Laboratoire d'Astrophysique de Marseille - UMR 6110, CNRS - Université de Provence, 13388 Marseille Cedex 13, France e-mail: firstname.lastname@example.org
2 Laboratoire AIM, CEA/DSM - INSU/CNRS - Université Paris Diderot, IRFU/Service d'Astrophysique, CEA-Saclay, 91191 Gif-sur-Yvette Cedex, France
3 Laboratoire d'Astrophysiaue de Bordeaux, OASU - UMR 5804, CNRS - Université de Bordeaux 1, 2 rue de l'Observatoire, BP 89, 33270 Floirac, France
4 Centre for Astronomy, School of Engineering and Physical Sciences, James Cook University, Townsville, QLD, 4811, Australia
Accepted: 11 February 2010
Context. Our knowledge of high-mass star formation has been mainly based on follow-up studies of bright sources found by IRAS, and has thus been incomplete for its earliest phases, which are inconspicuous at infrared wavelengths. With a new generation of powerful bolometer arrays, unbiased large-scale surveys of nearby high-mass star-forming complexes now search for the high-mass analog of low-mass cores and class 0 protostars.
Aims. Following the pioneering study of Cygnus X, we investigate the star-forming region NGC 6334–NGC 6357 (~1.7 kpc).
Methods. We study the complex NGC 6334–NGC 6357 in an homogeneous way following the previous work of Motte and collaborators. We used the same method to extract the densest cores which are the most likely sites for high-mass star formation. We analyzed the SIMBA/SEST 1.2 mm data presented in Munoz and coworkers, which covers all high-column density areas ( ≥ 15 mag) of the NGC 6334–NGC 6357 complex and extracted dense cores following the method used for Cygnus X. We constrain the properties of the most massive dense cores (M > 100 ) using new molecular line observations (as SiO, N2H+,H13CO+, HCO+ (1-0) and CH3CN) with Mopra and a complete cross-correlation with infrared databases (MSX, GLIMPSE, MIPSGAL) and literature.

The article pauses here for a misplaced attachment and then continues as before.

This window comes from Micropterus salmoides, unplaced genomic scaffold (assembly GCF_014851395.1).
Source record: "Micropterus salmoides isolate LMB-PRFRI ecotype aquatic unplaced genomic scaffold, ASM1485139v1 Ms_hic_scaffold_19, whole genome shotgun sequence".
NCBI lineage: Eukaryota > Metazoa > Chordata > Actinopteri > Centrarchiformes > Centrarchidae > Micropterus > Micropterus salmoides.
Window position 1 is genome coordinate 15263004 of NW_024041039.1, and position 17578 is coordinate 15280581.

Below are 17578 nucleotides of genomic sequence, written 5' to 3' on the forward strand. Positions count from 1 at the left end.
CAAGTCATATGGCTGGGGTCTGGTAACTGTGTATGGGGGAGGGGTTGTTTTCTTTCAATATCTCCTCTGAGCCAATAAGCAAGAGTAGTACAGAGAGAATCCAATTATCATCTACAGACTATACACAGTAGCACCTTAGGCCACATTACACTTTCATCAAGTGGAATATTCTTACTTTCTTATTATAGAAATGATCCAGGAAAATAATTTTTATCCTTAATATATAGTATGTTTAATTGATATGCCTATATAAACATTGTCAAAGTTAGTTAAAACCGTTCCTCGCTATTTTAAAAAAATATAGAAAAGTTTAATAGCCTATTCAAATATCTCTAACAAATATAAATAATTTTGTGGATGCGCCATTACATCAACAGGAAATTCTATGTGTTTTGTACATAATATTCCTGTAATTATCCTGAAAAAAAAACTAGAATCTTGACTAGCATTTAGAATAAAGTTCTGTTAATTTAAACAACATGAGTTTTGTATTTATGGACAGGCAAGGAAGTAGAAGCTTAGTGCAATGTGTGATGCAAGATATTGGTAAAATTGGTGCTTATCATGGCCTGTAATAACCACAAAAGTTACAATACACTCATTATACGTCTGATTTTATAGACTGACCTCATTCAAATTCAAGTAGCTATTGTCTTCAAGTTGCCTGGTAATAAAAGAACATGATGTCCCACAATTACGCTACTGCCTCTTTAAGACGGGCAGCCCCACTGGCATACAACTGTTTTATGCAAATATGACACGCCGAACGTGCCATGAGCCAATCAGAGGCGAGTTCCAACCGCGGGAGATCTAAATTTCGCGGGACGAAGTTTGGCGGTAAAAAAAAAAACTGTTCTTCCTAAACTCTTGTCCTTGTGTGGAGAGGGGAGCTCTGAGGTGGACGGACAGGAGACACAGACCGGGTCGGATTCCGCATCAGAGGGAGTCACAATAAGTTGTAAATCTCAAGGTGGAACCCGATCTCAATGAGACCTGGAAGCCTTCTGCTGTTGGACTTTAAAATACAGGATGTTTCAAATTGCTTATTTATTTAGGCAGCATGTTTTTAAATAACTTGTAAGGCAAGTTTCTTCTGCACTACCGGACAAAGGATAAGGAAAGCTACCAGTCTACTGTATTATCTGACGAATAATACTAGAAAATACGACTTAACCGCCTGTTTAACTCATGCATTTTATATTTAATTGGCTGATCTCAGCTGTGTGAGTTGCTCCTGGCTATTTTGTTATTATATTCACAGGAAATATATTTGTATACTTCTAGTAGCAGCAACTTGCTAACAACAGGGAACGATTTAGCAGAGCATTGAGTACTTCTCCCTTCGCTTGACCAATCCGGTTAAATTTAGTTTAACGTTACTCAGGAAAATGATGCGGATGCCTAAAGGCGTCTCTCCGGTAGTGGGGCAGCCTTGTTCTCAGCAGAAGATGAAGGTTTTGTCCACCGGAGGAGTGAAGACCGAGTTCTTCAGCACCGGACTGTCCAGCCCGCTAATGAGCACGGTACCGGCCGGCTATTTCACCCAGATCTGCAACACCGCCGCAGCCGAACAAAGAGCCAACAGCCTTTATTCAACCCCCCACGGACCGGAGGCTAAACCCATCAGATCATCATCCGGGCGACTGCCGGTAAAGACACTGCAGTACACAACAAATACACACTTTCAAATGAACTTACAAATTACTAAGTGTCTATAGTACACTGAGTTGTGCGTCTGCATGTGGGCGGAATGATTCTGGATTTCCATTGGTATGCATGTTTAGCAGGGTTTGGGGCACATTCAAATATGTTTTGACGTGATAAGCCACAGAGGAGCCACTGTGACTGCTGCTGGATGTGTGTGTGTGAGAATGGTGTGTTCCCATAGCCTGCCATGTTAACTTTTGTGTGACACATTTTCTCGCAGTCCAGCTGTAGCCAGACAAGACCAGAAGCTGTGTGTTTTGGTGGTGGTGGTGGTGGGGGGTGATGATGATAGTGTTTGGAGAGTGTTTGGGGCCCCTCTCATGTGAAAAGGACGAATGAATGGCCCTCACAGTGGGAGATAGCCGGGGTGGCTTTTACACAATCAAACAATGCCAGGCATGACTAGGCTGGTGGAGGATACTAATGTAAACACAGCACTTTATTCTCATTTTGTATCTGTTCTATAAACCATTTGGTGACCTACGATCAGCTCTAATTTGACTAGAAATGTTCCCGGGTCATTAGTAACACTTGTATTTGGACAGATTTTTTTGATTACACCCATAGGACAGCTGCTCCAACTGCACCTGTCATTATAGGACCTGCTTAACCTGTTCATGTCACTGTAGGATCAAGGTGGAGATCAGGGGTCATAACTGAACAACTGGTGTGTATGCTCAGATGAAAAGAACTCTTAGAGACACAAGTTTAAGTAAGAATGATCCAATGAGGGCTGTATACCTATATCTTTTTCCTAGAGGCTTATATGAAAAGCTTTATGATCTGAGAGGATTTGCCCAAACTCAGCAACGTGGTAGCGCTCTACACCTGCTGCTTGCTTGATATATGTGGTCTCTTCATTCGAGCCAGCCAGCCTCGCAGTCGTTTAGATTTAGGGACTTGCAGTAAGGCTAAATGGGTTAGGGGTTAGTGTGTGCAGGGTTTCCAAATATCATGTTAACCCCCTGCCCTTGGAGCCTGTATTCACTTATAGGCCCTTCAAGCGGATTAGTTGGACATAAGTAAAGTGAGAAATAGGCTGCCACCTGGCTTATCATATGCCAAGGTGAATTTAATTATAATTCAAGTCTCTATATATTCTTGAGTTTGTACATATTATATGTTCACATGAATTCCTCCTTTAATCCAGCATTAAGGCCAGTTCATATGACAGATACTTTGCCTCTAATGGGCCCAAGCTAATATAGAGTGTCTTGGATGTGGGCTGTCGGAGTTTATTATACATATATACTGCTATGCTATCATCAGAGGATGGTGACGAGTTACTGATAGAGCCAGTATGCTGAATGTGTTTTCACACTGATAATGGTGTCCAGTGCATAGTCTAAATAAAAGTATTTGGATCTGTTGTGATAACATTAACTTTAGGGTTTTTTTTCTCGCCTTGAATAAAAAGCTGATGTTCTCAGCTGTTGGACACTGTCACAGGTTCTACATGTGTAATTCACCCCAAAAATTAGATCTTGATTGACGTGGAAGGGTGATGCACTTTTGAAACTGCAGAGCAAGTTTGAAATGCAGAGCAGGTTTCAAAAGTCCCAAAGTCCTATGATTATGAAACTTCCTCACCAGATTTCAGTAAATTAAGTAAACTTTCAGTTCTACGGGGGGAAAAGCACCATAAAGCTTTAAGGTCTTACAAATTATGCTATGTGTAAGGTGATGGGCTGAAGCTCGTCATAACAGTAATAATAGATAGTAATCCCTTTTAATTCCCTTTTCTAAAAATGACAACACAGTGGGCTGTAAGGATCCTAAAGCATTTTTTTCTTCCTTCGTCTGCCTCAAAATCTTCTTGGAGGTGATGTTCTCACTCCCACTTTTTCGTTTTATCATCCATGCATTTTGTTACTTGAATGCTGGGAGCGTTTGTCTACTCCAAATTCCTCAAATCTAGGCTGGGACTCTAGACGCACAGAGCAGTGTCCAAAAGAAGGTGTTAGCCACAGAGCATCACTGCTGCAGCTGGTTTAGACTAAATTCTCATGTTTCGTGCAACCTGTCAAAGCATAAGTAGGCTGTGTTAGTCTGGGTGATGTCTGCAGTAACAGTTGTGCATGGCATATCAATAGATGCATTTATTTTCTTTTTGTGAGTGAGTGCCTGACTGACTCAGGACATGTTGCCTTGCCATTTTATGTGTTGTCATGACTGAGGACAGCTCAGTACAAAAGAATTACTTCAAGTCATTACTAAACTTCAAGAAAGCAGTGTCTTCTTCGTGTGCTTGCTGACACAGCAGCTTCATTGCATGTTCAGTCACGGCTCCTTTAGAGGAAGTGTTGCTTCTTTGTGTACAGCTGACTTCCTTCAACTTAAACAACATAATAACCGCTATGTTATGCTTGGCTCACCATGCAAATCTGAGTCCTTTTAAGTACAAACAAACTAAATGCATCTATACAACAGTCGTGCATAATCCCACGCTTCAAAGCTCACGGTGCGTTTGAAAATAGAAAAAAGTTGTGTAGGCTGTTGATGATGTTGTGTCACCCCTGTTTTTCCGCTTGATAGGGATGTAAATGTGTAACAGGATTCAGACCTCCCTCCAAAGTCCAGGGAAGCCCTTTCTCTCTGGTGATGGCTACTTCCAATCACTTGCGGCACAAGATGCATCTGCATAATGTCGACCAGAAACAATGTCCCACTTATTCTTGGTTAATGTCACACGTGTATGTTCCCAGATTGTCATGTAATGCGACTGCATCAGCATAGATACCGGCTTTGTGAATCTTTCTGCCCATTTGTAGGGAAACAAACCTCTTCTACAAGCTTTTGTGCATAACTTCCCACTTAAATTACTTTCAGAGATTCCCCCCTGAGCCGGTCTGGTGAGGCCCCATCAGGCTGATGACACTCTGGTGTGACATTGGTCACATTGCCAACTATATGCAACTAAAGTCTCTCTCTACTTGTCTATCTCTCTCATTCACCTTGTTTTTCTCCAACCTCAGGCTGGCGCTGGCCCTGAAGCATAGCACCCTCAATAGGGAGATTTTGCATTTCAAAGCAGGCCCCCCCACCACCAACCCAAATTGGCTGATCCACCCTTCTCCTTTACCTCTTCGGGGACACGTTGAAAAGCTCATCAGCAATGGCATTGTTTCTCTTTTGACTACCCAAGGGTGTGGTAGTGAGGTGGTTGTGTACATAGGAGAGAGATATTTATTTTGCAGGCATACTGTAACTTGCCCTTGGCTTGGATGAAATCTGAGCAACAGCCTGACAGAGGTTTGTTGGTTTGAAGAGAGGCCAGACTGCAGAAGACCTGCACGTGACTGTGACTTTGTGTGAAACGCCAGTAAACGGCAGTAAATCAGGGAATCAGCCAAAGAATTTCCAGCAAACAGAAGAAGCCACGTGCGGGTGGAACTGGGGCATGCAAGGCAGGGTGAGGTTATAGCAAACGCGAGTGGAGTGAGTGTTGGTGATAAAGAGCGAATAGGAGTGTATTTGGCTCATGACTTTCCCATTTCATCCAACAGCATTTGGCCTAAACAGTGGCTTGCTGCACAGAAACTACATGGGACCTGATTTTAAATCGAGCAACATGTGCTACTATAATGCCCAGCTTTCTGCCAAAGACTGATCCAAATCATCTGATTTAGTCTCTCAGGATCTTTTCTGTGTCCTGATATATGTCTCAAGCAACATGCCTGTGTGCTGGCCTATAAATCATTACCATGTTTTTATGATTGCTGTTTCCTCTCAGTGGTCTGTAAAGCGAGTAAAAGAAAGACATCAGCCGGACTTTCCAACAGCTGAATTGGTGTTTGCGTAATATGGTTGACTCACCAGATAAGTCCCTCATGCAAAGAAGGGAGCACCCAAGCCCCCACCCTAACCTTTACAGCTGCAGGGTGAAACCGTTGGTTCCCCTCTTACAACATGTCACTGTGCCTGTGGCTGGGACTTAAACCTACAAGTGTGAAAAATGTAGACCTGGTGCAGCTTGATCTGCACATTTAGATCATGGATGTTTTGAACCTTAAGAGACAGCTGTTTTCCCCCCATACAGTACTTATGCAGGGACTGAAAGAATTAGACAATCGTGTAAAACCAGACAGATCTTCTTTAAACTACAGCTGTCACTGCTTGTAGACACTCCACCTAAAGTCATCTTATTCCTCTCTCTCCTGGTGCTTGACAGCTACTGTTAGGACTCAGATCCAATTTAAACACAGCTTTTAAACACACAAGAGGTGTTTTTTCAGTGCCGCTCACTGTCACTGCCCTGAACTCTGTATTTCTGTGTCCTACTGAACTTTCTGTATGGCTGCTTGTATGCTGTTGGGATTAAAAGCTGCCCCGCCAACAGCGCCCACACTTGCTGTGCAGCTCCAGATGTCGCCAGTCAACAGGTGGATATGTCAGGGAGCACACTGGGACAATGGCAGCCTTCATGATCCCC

Results. We extracted 163 massive dense cores of which 16 are more massive than 200 . These high-mass dense cores have a typical FWHM size of 0.37 pc, an average mass of M ~ 600 , and a volume-averaged density of ~ 1.5 × 105 cm-3. Among these massive dense cores, 6 are good candidates for hosting high-mass infrared-quiet protostars, 9 cores are classified as high-luminosity infrared protostars, and we find only one high-mass starless clump (~0.3 pc, ~ 4 × 104 cm-3) that is gravitationally bound.
Conclusions. Since our sample is derived from a single molecular complex and covers every embedded phase of high-mass star formation, it provides a statistical estimate of the lifetime of massive stars. In contrast to what is found for low-mass class 0 and class I phases, the infrared-quiet protostellar phase of high-mass stars may last as long as their more well known high-luminosity infrared phase. As in Cygnus X, the statistical lifetime of high-mass protostars is shorter than found for nearby, low-mass star-forming regions which implies that high-mass pre-stellar and protostellar cores are in a dynamic state, as expected in a molecular cloud where turbulent and/or dynamical processes dominate.
Key words: dust, extinction / H ii regions / stars: formation / radio continuum: ISM / submillimeter: ISM / radio lines: general
Based on observations made with Mopra telescope. The Mopra telescope is part of the Australia Telescope which is funded by the Commonwealth of Australia for operation as a National Facility managed by CSIRO.
Table 1 and Appendix are only available in electronic form at http://www.aanda.org
Profiles as FITS files are only available in electronic form at the CDS via anonymous ftp to cdsarc.u-strasbg.fr (188.8.131.52) or via http://cdsweb.u-strasbg.fr/cgi-bin/qcat?J/A+A/515/A55
© ESO, 2010